Just do it: Five principles to begin your tax transformation journey 

Just do it: Five principles to begin your tax transformation journey 

Tax departments are increasingly aware of the benefits of digital transformation. At times of economic instability and fast-evolving tax requirements, the agility and resilience offered by automation and transparent data are even more valuable. Add to that rapidly shifting tax legislation and technology, and the message to tax professionals is clear: doing nothing is not an option.

In this article by Andrew Burman, Principal, and Global Practice Lead of Transformation at Ryan, we ask: how should tax executives begin their transformation journey while continuing to manage their existing responsibilities?  

The five principles listed below should be kept in mind by all tax leaders hoping to drive digital change. 

Andrew Burman, Principal, and Global Practice Lead of Transformation at Ryan
  1. Understand the Importance of Self-Knowledge 

According to research by Industry Dive and Ryan, 68% of tax executives believe that outdated technology will impact the effectiveness of the tax function within three years. However, only 37% of finance executives share the same concern. To overcome this challenge, it is essential to have an external partner who can provide fresh perspective and coordination efforts to communicate with other functions like IT, finance and operations. Tax should communicate well with other stakeholders, understand its context and engage in a confident, consistent, positive way about why change is needed and how it can be achieved.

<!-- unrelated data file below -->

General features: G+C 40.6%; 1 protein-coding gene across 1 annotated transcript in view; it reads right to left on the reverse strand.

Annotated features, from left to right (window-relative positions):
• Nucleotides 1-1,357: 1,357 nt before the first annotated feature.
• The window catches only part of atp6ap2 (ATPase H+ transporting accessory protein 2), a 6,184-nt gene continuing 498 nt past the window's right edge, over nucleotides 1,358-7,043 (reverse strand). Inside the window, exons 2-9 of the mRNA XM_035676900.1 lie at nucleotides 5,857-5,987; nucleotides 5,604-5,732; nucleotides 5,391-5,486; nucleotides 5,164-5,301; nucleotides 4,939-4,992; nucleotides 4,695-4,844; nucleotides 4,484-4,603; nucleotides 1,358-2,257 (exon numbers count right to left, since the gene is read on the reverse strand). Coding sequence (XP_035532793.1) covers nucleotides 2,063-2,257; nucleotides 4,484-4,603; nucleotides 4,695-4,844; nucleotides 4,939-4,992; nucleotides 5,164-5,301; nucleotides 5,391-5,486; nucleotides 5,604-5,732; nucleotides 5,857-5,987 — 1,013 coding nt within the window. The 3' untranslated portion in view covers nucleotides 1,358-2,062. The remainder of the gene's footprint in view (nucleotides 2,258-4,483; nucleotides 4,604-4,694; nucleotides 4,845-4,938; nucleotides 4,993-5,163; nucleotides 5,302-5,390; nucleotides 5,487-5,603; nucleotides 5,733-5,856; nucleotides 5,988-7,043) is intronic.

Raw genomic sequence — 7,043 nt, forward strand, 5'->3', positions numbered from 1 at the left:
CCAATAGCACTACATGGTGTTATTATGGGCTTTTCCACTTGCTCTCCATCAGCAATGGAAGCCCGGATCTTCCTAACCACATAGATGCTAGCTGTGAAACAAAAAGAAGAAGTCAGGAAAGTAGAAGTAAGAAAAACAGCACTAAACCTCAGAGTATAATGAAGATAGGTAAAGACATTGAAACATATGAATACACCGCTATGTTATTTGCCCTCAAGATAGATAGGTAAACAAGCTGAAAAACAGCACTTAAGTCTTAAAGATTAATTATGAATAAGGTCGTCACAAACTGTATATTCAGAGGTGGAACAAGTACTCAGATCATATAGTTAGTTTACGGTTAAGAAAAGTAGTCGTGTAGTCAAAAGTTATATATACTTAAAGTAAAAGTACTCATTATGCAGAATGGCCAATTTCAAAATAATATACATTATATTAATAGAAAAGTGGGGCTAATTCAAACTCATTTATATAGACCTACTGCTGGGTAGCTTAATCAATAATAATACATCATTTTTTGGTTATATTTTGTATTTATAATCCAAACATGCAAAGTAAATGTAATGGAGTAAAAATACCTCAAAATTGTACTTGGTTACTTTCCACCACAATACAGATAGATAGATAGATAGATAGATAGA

1. Culture is key  

Tax departments must embrace digital transformation as a permanent culture shift, not just a one-time event. This requires focusing on non-digital factors such as change management, communication, processes and employee upskilling. Tax professionals must adapt to changing tax legislation and evolving technologies, and embrace a culture that values data ownership, adaptability and change. By focusing on data, tax departments can provide insights, identify trends and avoid mistakes, becoming a strategic asset to the organisation. 

  1. Identify pressure points  

Every organisation faces different pressures that evolve over time. Any review for tax must be performed with a proper understanding of these broader factors (whether internal, market, or compliance-driven) to help ensure the tax function can secure the right amount of investment to deliver its ambitions.  

In a recent survey, 58% of finance executives felt competing priorities diverted technology investment away from the tax function, while more than seven in 10 tax professionals feel they are being overlooked when it comes to the business investing in transformative technology.  

If the tax department can identify bottlenecks during the year when resource demand is at its highest, there may be ways to smoothen that demand and provide value to the organisation through more timely data insights. By identifying pressure points, tax functions can be clear about what problems need to be solved and adapt their transformation plan to solve them to the benefit of the function and the wider organisation.